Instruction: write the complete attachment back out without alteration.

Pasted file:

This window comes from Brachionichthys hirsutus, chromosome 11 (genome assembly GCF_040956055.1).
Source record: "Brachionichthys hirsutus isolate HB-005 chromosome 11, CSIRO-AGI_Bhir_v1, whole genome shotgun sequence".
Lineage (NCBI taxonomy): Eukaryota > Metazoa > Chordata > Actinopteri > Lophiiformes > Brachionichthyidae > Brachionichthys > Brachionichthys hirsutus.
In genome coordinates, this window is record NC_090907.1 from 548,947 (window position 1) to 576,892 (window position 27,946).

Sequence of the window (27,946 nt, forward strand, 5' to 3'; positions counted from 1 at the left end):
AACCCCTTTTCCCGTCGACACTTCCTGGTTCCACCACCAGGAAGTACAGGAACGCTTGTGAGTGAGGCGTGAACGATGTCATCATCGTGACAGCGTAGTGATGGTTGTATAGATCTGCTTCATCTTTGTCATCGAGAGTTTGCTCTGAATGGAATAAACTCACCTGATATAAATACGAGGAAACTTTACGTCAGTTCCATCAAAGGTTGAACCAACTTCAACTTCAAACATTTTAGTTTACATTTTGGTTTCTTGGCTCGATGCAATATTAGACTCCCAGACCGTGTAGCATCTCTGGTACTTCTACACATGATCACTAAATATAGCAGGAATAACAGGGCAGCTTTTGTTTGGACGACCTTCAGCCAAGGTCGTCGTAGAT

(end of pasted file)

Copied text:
This window comes from Brachionichthys hirsutus, chromosome 11 (genome assembly GCF_040956055.1).
Source record: "Brachionichthys hirsutus isolate HB-005 chromosome 11, CSIRO-AGI_Bhir_v1, whole genome shotgun sequence".
Lineage (NCBI taxonomy): Eukaryota > Metazoa > Chordata > Actinopteri > Lophiiformes > Brachionichthyidae > Brachionichthys > Brachionichthys hirsutus.
In genome coordinates, this window is record NC_090907.1 from 548,947 (window position 1) to 576,892 (window position 27,946).

Sequence of the window (27,946 nt, forward strand, 5' to 3'; positions counted from 1 at the left end):
AACCCCTTTTCCCGTCGACACTTCCTGGTTCCACCACCAGGAAGTACAGGAACGCTTGTGAGTGAGGCGTGAACGATGTCATCATCGTGACAGCGTAGTGATGGTTGTATAGATCTGCTTCATCTTTGTCATCGAGAGTTTGCTCTGAATGGAATAAACTCACCTGATATAAATACGAGGAAACTTTACGTCAGTTCCATCAAAGGTTGAACCAACTTCAACTTCAAACATTTTAGTTTACATTTTGGTTTCTTGGCTCGATGCAATATTAGACTCCCAGACCGTGTAGCATCTCTGGTACTTCTACACATGATCACTAAATATAGCAGGAATAACAGGGCAGCTTTTGTTTGGACGACCTTCAGCCAAGGTCGTCGTAGAT